Sunday, May 15, 2011

#SampleSunday: On Falcon's Wings, Chap 5

Chapter 5
Lille, Flanders
January 1049 CE

In the bitter cold, Matilda of Flanders attended Mass. Afterward Avicia waited and shivered, while Matilda spoke with the English envoy, Brithric, the young grandson of Earl Leofric of Mercia. Heavy snowfall blanketed them. Matilda and the other women had donned their hooded linen cloaks lined with fur. Avicia enjoyed no such comfort. The wet and wintry precipitation chilled her to the bone in her short cape.

She stared at the pale-faced Brithric and wondered whether Matilda could not also see his sheepish expression and half-hearted shrugs, which answered all her inquiries. Whatever Matilda’s regard for Brithric, Avicia knew he did not find her appealing. He finally begged her leave and hurriedly reunited with his entourage. Matilda sighed and clasped her hands over her heart. Avicia rolled her eyes heavenward.

The next day, she sat with her head bowed over her embroidery, in a corner of Matilda’s room. Since her arrival at Lille, the other attendants had treated her with disdain. Each of the young, unmarried women came from the oldest and noblest of families in the country. They looked down upon her because her father had held no lands of his own.

 “Lady Avicia!”

She looked up and found six pairs of expectant eyes on her. She blinked rapidly and wondered what she had done wrong now.

“You are not finished, while the other ladies and I have completed our tasks. Are you so useless, even at embroidery lessons?”

Matilda’s melodic laughter filled the chamber. Her attendants joined in. Then Matilda rose from her cushioned stool. All the women of the Flemish court envied her subtle beauty and petite frame. Brilliant blue eyes rivaled her indigo colored garments. Her headcloth, secured with a gold and sapphire diadem, concealed flaxen hair except for a few stray strands.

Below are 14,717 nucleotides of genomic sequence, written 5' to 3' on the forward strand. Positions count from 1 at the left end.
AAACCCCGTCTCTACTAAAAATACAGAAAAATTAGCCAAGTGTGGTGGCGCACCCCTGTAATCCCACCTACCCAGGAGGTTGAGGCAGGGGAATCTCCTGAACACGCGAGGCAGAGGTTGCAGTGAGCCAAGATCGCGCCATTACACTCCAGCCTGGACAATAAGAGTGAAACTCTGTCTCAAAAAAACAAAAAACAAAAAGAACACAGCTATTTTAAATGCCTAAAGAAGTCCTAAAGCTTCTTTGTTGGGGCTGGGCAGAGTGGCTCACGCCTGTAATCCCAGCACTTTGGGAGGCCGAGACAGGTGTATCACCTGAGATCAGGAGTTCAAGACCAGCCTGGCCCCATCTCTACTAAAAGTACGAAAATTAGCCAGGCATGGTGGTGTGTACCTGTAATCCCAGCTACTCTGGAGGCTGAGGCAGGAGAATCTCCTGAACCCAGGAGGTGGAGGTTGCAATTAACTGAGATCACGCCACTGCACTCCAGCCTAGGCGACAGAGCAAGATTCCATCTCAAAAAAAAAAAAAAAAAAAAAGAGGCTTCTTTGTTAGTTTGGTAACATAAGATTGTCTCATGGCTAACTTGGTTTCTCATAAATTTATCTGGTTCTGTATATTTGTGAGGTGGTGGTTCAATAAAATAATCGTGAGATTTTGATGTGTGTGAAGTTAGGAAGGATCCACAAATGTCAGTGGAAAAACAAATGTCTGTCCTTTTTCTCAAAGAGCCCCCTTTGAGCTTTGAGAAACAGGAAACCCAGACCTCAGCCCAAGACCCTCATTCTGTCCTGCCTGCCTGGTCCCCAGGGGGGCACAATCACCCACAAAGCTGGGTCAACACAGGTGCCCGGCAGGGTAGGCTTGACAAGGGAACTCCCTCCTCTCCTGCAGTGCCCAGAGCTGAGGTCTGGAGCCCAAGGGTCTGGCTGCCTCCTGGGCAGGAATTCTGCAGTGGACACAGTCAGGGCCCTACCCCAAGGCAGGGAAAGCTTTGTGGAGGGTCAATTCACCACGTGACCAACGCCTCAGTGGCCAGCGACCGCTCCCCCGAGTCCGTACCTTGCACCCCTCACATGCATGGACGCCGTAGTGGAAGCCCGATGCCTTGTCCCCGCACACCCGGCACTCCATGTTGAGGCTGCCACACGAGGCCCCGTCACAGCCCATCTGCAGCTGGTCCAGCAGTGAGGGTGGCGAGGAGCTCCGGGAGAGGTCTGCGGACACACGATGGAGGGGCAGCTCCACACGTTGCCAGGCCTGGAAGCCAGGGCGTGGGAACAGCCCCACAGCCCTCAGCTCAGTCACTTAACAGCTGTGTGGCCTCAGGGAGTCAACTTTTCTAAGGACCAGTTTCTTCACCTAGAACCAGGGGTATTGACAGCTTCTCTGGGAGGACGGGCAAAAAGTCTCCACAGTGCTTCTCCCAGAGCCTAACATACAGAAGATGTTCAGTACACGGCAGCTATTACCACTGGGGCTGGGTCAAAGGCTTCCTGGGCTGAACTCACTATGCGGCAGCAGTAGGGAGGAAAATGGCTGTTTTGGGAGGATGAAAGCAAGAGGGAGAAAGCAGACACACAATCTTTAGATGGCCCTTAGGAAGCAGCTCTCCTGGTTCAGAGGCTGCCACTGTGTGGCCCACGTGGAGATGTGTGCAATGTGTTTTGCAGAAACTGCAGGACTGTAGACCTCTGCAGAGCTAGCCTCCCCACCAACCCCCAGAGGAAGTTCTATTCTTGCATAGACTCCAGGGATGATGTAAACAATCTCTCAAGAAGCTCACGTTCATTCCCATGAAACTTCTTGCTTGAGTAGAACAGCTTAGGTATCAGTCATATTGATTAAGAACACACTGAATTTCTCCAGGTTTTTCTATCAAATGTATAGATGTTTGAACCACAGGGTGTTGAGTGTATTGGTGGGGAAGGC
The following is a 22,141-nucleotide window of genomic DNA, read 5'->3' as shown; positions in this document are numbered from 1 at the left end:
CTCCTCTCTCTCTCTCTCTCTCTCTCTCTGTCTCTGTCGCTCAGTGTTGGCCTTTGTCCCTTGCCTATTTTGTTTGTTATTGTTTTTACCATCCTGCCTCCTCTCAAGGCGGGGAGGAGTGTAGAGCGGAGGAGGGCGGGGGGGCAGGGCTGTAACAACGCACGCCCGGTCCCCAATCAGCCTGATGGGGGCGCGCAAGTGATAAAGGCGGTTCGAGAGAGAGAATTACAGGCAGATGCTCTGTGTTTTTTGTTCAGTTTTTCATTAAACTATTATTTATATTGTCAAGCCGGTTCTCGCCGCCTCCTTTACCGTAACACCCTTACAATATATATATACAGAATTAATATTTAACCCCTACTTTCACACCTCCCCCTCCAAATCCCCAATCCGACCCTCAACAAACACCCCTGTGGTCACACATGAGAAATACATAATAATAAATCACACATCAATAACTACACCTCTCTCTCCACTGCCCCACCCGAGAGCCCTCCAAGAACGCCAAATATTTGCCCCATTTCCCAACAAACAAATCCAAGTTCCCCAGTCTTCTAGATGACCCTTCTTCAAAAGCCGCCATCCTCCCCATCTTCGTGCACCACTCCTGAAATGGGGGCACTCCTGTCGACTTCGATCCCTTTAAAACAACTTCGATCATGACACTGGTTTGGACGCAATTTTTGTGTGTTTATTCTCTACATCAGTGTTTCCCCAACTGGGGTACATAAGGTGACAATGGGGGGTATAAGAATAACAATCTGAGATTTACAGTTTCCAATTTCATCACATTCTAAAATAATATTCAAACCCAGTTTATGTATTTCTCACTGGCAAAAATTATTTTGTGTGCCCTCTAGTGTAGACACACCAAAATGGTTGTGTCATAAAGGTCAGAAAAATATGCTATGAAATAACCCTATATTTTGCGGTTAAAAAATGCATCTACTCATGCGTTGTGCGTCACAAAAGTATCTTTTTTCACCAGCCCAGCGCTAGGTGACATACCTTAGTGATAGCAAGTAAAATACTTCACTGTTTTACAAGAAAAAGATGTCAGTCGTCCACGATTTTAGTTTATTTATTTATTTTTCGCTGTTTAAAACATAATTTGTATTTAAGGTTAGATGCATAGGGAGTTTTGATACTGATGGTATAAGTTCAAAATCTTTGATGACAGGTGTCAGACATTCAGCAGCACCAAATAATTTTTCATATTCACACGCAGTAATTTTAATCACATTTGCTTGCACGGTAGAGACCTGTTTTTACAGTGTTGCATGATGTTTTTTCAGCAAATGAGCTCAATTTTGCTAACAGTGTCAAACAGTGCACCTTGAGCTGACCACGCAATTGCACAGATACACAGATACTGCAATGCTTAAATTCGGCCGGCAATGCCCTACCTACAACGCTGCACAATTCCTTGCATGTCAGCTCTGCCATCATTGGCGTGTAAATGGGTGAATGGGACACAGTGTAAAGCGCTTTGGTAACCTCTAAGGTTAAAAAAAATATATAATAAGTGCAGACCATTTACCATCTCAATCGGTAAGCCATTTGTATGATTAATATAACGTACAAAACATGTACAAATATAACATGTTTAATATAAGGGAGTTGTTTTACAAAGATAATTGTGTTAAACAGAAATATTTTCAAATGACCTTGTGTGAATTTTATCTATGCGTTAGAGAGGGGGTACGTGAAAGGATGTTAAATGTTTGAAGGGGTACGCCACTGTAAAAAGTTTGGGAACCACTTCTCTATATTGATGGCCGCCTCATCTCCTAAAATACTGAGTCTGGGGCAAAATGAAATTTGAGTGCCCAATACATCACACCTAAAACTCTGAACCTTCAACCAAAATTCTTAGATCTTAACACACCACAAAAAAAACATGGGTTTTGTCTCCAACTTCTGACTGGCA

Avicia coughed and the sound rattled deep in her chest. “I am sorry. If milady recalls, we were out in the cold yesterday. Now, I am unwell.”

She swayed in her seat, as a sudden, dizzying wave of heat overwhelmed her.

“Your illness is not my concern.” Matilda dismissed her words with a wave of her hand. “If your uncle cannot provide you with warmer garments, it is not my fault.”

 When she turned from her, Avicia said, “I would not be sick if we had not waited outside the church for so long. Had I not stayed with you, I would be well. In the end, Lord Brithric barely spoke with you before he rushed to re-join his retinue.”

Matilda’s stony gaze returned. “You dare blame me for your weakness. Tread carefully, or I shall warn your uncle of my displeasure. You should be grateful you remain at court. Do not think I have forgotten the trouble you caused me last spring.”

A pained wheeze escaped Avicia. She cringed at the memory of the incident with Edric and the dead merlin. Though seven months passed, Matilda had often remarked on it.

Matilda covered her mouth and nose with her pale hand. “I shall send my physic to you. Perhaps bloodletting may cure you of this sickness. When I receive his report of your condition, you may return to my service but not before.”

She swept from her room and her attendants followed. Avicia glared in their wake before she left.

Outdoors, she gathered her woolen cloak tighter about her shoulders. Brutal cold descended with ferocity this winter afternoon, a few days after the New Year. The bleak landscape at Lille mirrored her health and fortunes. Baldwin’s stone fortress towered over her head, near the Duele River. Massive gray fortifications protected it on almost all sides. Within the courtyard, men-at-arms, servants, and nobles jostled each other. Despite the fetid smell of dank earth and gray clouds, the open air offered the freedom and serenity she had never found in anyone else’s company, except perhaps with one person.